Anyone who owned an iPhone several years ago probably heard about, and maybe even had, an iPhone jailbreak. Among tech enthusiasts, iOS jailbreaking was considered an essential step in owning an iPhone. This was especially true in the early iterations of the iPhone when features we take for granted these days, like changing your wallpaper, were not offered in iOS. Now, iOS has matured to the point where jailbreaking is difficult and, increasingly, unnecessary. But, are we ready to go as far as to say iOS jailbreaking is dead?
Dead is a seriously strong word. Even Blackberry isn’t dead… Yet. However, it does appear jailbreaking is heading down that road. To understand where jailbreaking sits today, let’s look at where it began.
The Early Days
iOS jailbreaking began as the desire to simply use an iPhone on a network other than AT&T. A teenager named George Hotz (aka geohot) managed to scramble the code of the iPhone’s baseband processor and open up his iPhone to any carrier network. After that, the iPhone jailbreak evolved dramatically. Some of the most basic features we expect in iPhones today began as jailbroken features. The first game on an iPhone, before the App Store even launched, was a jailbroken app. Users were able to change their ringtones several years before Apple allowed users to install custom ringtones. Then came Cydia and iOS jailbreaking went to the next level.
Cydia was an alternative to the official App Store and allowed users with jailbroken iPhones to install apps and tweaks that Apple had not yet allowed inside their walled garden. The creator of Cydia, Jay Freeman (aka Saurik), claimed in 2008 that Cydia was installed on 10% of all iPhones on the market. This shows just how popular jailbreaking was at the time. Apple had created a powerful handheld device but the iPhone was not being used to its full potential. People in the jailbreaking community saw the potential in the iPhone. In fact, without some of their hard work in the early generations of the iPhone, it’s hard to imagine what iOS would look like today.
iOS Jailbreaking Today
Motherboard recently did a great piece with some of the major players in the jailbreaking community. Currently, there are no public jailbreaks for the latest version of iOS. The landscape of jailbreaking has changed a lot from the days of installing live wallpapers on the iPhone 3GS. Now, jailbreakers are seen as valuable security analysts. Many of the best minds in the jailbreaking community now have jobs at tech firms. Those that aren’t employed by companies like Apple work freelance, selling their exploits to security firms for as much as $1 million. There’s serious money in breaking through Apple’s ever-increasing security which makes publishing iOS jailbreaks for free not as attractive as it was back in the glory days of 2008.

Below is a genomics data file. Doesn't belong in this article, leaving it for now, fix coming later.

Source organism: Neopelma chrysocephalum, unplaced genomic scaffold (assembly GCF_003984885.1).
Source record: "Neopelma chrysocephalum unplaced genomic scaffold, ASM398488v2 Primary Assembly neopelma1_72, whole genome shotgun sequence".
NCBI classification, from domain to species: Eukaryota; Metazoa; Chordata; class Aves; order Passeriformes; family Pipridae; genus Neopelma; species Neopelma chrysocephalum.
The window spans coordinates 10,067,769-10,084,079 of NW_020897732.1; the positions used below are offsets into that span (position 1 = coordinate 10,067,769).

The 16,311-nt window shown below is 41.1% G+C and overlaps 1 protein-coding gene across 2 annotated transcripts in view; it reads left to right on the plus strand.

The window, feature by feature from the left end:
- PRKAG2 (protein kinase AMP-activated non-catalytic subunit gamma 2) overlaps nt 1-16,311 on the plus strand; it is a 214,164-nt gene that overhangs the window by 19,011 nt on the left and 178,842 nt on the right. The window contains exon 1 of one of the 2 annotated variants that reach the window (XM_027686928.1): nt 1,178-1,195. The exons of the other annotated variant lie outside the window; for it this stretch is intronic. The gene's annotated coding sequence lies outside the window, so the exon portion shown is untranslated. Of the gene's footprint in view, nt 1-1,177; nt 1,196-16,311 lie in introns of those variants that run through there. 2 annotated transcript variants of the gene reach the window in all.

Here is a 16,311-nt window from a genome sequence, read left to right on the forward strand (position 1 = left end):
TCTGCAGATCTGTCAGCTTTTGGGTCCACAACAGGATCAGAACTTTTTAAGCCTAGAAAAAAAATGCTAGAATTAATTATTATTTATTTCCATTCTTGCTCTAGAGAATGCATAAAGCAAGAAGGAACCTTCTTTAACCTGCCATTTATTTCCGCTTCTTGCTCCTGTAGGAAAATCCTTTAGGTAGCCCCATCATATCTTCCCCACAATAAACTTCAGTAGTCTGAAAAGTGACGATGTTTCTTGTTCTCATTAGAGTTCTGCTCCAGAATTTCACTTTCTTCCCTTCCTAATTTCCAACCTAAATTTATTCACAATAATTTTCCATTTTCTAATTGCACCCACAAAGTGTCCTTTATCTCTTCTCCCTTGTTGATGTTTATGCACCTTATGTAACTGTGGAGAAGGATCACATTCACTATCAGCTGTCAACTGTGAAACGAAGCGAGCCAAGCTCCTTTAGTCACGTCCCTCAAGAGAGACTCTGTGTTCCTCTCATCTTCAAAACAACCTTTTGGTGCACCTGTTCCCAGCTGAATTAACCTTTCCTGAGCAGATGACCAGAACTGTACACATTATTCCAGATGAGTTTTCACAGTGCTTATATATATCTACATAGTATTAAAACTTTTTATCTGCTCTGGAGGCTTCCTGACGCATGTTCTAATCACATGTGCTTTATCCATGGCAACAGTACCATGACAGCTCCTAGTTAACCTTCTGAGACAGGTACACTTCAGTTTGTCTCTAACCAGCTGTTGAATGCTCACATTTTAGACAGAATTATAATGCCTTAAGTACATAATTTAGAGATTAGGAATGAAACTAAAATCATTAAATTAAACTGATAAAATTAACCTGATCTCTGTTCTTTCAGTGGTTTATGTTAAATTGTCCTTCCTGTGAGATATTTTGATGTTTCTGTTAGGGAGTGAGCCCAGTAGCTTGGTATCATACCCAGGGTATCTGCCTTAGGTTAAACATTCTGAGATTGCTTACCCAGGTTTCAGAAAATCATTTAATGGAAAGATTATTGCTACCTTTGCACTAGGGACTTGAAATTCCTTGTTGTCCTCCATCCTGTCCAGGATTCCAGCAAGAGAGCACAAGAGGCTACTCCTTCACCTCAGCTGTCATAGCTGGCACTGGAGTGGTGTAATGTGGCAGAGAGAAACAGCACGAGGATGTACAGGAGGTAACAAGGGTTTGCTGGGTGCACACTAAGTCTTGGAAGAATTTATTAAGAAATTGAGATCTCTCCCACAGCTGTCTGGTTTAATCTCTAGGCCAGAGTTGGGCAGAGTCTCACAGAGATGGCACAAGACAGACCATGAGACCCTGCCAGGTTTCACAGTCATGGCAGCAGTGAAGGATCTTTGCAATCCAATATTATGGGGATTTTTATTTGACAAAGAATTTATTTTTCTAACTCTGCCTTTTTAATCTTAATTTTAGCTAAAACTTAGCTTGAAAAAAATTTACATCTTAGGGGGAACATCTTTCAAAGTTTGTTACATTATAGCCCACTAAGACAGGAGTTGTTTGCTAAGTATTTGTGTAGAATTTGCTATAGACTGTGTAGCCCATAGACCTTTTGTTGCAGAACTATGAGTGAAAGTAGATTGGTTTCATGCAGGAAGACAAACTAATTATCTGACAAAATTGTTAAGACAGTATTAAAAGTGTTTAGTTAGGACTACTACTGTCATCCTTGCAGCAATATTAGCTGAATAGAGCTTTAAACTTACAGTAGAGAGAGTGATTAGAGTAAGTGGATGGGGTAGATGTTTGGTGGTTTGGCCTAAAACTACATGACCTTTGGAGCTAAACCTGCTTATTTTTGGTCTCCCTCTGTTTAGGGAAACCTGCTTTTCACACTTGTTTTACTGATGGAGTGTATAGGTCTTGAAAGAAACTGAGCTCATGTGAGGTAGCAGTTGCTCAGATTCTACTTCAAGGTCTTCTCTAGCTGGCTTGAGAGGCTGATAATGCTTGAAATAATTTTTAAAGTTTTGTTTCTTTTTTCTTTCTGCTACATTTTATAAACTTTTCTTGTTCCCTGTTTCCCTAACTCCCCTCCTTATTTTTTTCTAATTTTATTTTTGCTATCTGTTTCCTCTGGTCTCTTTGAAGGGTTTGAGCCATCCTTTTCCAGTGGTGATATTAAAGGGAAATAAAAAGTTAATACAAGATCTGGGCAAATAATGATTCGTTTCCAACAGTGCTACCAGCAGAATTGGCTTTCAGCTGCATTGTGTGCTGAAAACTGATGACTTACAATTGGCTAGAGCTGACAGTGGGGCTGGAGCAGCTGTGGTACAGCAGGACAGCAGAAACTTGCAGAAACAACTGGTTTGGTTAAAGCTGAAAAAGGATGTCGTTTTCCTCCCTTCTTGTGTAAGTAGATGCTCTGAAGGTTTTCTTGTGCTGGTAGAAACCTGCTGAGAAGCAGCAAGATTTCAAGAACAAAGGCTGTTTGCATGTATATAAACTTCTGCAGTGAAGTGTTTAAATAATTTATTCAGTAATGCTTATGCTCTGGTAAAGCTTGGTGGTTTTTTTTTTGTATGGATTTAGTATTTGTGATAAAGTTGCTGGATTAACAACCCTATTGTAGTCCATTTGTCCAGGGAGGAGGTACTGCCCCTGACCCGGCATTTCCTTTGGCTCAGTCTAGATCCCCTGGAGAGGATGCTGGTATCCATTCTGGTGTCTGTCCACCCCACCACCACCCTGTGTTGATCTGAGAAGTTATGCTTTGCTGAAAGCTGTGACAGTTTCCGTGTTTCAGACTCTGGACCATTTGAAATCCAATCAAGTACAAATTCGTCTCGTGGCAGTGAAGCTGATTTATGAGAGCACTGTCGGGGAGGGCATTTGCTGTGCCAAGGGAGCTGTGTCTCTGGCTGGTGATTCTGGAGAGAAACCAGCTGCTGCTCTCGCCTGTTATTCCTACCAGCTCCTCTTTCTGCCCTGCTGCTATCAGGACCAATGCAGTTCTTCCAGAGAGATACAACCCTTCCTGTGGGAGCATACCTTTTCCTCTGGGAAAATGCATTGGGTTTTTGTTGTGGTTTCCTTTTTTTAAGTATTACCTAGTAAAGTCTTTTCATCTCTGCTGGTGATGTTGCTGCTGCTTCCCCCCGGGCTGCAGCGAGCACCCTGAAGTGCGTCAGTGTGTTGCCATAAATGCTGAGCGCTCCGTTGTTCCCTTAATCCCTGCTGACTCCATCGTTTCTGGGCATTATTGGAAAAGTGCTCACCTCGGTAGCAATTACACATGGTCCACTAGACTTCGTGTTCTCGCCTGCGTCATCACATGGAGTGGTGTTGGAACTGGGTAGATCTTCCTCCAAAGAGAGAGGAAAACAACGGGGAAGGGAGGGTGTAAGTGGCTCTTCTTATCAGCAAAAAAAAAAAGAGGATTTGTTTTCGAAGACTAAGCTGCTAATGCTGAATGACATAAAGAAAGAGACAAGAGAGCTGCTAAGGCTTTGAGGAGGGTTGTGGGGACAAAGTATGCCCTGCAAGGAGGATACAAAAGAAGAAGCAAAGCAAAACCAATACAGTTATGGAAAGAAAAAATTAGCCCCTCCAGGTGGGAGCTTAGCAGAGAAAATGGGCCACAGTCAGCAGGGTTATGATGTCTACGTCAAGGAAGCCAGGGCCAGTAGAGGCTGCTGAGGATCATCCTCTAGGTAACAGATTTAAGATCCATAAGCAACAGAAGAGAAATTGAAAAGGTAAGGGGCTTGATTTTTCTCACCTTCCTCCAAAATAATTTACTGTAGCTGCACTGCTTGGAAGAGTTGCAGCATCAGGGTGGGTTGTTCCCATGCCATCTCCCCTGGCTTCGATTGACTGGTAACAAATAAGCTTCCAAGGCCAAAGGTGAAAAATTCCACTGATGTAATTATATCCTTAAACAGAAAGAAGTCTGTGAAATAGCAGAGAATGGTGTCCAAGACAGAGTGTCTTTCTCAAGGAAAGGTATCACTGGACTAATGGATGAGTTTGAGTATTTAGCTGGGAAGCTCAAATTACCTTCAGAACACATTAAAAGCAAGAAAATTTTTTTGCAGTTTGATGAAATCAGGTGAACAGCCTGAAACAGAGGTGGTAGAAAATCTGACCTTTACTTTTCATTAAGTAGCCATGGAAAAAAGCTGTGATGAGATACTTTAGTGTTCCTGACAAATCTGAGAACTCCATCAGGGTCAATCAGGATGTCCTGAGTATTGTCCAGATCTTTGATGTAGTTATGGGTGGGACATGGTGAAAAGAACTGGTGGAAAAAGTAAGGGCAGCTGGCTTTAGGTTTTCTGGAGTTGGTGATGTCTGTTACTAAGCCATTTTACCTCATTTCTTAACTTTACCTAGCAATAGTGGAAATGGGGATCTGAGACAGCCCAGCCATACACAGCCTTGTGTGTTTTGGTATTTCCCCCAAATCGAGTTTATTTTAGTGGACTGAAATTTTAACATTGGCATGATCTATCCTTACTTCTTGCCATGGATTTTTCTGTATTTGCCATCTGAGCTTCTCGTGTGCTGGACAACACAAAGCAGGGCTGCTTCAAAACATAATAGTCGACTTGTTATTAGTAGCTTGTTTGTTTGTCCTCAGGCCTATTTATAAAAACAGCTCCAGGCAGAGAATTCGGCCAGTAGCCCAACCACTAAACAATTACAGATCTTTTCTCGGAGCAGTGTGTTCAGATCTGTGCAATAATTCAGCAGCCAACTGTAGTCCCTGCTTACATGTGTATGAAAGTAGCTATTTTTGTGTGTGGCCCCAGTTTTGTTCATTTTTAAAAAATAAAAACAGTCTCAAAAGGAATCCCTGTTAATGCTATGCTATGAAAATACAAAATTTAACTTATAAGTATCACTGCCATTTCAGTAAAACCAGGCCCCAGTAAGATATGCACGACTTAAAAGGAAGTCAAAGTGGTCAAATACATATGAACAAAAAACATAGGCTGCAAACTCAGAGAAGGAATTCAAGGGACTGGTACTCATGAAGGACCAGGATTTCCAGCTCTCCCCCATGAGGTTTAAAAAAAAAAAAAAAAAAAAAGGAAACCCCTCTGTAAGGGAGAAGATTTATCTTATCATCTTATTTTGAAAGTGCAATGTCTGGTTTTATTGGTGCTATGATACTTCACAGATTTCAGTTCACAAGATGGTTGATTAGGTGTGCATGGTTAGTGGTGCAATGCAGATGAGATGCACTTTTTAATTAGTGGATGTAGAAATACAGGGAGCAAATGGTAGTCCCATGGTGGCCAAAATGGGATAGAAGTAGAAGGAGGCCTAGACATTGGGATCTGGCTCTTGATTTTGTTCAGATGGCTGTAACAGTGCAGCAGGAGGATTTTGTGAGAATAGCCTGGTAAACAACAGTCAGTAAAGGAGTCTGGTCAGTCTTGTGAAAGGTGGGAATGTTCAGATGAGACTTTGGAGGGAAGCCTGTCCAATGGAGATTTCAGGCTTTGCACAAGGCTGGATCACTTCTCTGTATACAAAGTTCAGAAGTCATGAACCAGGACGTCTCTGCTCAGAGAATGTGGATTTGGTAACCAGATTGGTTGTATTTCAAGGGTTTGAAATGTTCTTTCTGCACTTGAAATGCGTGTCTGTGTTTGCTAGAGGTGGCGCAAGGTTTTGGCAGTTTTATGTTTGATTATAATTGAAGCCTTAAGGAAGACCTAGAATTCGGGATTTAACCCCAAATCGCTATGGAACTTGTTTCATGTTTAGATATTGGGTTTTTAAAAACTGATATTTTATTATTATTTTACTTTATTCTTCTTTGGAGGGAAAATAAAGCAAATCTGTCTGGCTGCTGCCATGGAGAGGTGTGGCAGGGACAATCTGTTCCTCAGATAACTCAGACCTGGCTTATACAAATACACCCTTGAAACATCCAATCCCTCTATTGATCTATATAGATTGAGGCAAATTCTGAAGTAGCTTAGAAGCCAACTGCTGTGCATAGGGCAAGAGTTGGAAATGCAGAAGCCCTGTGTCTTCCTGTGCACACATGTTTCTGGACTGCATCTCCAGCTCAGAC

Saurik, who many call the “Father of Jailbreaking,” left a comment on Reddit that was a scathing criticism of the state of jailbreaking. He says that iOS 10 jailbreaks aren’t stable and reliable. Saurik also says the iOS 10 jailbreak cycle was, “a debacle. He also points out that the need to jailbreak with modern iOS versions is almost non-existent. The whole reason that jailbreaking became popular was because Apple had left out many desired features that users wanted. Now iOS is a mature ecosystem with tons of features and millions of apps that can complete almost any task imaginable.
An Italian hacker, Todesco, was one of the more prominent minds in the jailbreaking community. However, he has even announced his retirement from working on public iPhone jailbreak releases. With Todesco out of the picture and many of his counterparts taking jobs with security firms or tech companies; it would appear iOS jailbreaking has taken its last gasps.
The Future of iOS / iPhone jailbreak
Of course, iOS jailbreaking isn’t dead until the dedicated community agrees that it is, in fact, dead. There is still a small but dedicated jailbreaking community active on forums and social media channels like Reddit. While many will agree that the main purpose of jailbreaking was to fill feature holes left by Apple; there are others who also simply want to prove that Apple’s ecosystem is still vulnerable to their hacking skills. There may be a new hero rise in the jailbreaking community and create an efficient jailbreak for new versions of iOS. Still, the question then becomes, will they be able to resist the money? Can they convince themselves to release the jailbreak publicly for no payment other than the appreciation of the community? Or, will they be convinced to sell their vulnerability to a security firm? Perhaps they will take a job at Apple and bring their jailbreak method with them. It would be hard to fault someone for taking the money. After all, discovering and exploiting a vulnerability in iOS is not easy. It’s essentially a full time job and public jailbreaks don’t exactly put food on the table for the hackers that create them.
I’m not prepared to come out and say, definitively, that the iPhone jailbreak is dead. However, the need for jailbreaking is almost non-existent at this point. iOS has come a long way and the jailbreaking community can take a lot of credit for that. I still have fond memories of my jailbroken iPhone 3GS and learning about jailbreaking as a teenager was what helped get me interested in technology beyond simply what companies like Apple were willing to sell me over the counter. We may yet see a rise from the ashes for jailbreaking, but I won’t be holding my breath.